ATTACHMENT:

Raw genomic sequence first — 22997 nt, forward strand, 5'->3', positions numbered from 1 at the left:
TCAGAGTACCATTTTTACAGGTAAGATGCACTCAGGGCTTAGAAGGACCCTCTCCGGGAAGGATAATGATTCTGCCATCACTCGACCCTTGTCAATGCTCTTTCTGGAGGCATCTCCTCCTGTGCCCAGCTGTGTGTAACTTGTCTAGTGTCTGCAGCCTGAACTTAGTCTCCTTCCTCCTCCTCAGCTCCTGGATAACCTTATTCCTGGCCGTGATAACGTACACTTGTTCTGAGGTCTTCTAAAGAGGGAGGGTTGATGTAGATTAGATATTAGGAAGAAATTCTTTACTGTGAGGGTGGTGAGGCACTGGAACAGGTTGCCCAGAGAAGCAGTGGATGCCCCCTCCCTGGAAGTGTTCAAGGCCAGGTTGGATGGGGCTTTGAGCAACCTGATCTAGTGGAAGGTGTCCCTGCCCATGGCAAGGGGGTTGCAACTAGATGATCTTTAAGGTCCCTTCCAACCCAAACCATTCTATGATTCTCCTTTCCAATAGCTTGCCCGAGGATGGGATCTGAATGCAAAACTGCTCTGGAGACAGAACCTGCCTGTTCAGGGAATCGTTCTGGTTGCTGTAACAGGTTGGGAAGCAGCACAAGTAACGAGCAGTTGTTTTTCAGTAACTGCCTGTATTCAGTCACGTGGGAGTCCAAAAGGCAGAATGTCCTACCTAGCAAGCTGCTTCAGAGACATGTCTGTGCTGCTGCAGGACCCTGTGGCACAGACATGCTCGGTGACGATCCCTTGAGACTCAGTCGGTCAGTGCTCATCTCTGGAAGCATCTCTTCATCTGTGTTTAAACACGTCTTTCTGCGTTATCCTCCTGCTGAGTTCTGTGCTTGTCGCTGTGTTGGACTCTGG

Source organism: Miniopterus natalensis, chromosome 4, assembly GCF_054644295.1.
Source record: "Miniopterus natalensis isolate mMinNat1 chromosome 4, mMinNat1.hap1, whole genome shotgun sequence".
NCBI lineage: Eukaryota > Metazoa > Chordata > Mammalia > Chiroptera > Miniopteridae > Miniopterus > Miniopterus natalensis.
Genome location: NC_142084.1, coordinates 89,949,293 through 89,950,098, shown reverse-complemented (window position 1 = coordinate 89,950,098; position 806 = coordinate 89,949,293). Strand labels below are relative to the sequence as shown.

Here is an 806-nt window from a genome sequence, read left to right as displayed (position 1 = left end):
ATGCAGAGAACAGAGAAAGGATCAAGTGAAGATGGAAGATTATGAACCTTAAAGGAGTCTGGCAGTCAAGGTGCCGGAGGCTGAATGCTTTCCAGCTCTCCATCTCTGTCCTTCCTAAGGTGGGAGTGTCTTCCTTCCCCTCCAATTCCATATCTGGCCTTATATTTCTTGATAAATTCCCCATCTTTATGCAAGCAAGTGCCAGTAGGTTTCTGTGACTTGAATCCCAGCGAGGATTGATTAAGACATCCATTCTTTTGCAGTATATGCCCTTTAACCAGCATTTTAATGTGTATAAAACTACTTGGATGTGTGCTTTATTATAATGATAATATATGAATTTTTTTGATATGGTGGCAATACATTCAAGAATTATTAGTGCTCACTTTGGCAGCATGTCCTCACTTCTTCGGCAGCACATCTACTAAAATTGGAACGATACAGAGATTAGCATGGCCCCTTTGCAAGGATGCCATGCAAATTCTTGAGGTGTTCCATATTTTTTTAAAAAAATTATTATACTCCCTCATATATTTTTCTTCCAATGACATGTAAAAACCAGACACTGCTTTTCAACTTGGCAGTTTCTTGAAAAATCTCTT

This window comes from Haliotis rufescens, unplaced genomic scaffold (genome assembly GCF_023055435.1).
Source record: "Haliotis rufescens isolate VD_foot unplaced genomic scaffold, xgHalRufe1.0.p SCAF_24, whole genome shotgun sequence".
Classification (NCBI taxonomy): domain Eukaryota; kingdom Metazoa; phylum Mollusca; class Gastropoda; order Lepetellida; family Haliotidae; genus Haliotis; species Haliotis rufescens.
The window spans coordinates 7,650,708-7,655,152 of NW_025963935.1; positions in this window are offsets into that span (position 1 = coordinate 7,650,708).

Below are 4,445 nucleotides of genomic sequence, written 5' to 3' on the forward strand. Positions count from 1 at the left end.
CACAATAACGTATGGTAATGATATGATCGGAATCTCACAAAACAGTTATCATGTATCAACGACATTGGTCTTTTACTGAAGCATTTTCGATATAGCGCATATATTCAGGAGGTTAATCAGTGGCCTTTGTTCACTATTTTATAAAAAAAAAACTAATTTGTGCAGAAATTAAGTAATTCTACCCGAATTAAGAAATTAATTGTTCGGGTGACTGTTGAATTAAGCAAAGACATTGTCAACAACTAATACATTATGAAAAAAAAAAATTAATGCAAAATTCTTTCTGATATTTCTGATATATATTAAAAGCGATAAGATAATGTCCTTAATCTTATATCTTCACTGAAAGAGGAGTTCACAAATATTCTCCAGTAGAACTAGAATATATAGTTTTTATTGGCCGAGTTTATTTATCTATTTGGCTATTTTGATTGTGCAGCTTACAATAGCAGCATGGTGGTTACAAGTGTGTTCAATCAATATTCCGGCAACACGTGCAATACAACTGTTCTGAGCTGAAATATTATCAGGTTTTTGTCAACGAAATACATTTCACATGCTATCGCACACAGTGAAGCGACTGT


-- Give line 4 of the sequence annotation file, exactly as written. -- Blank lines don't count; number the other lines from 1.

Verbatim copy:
Source record: "Miniopterus natalensis isolate mMinNat1 chromosome 4, mMinNat1.hap1, whole genome shotgun sequence".